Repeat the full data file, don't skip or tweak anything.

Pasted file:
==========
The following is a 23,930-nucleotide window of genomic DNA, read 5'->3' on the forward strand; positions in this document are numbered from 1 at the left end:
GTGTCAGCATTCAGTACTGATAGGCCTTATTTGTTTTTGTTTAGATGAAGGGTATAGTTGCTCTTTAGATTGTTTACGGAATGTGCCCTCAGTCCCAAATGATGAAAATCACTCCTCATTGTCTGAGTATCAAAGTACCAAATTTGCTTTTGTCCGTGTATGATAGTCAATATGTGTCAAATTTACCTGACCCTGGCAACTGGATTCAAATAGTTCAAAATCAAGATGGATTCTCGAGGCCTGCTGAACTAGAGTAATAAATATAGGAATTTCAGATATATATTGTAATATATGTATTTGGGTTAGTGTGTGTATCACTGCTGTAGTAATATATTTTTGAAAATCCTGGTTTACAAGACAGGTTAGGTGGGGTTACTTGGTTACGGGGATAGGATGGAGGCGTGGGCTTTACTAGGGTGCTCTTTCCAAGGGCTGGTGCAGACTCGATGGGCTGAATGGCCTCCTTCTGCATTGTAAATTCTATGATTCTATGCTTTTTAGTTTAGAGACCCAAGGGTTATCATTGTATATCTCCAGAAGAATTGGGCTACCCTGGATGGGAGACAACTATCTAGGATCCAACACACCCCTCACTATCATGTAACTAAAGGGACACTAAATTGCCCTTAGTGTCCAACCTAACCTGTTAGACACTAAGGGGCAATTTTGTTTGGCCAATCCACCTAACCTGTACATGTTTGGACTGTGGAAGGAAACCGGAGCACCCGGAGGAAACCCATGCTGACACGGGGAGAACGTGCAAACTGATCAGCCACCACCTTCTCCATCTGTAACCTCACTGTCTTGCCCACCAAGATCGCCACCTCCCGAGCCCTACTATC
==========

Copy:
The following is a 23,930-nucleotide window of genomic DNA, read 5'->3' on the forward strand; positions in this document are numbered from 1 at the left end:
GTGTCAGCATTCAGTACTGATAGGCCTTATTTGTTTTTGTTTAGATGAAGGGTATAGTTGCTCTTTAGATTGTTTACGGAATGTGCCCTCAGTCCCAAATGATGAAAATCACTCCTCATTGTCTGAGTATCAAAGTACCAAATTTGCTTTTGTCCGTGTATGATAGTCAATATGTGTCAAATTTACCTGACCCTGGCAACTGGATTCAAATAGTTCAAAATCAAGATGGATTCTCGAGGCCTGCTGAACTAGAGTAATAAATATAGGAATTTCAGATATATATTGTAATATATGTATTTGGGTTAGTGTGTGTATCACTGCTGTAGTAATATATTTTTGAAAATCCTGGTTTACAAGACAGGTTAGGTGGGGTTACTTGGTTACGGGGATAGGATGGAGGCGTGGGCTTTACTAGGGTGCTCTTTCCAAGGGCTGGTGCAGACTCGATGGGCTGAATGGCCTCCTTCTGCATTGTAAATTCTATGATTCTATGCTTTTTAGTTTAGAGACCCAAGGGTTATCATTGTATATCTCCAGAAGAATTGGGCTACCCTGGATGGGAGACAACTATCTAGGATCCAACACACCCCTCACTATCATGTAACTAAAGGGACACTAAATTGCCCTTAGTGTCCAACCTAACCTGTTAGACACTAAGGGGCAATTTTGTTTGGCCAATCCACCTAACCTGTACATGTTTGGACTGTGGAAGGAAACCGGAGCACCCGGAGGAAACCCATGCTGACACGGGGAGAACGTGCAAACTGATCAGCCACCACCTTCTCCATCTGTAACCTCACTGTCTTGCCCACCAAGATCGCCACCTCCCGAGCCCTACTATC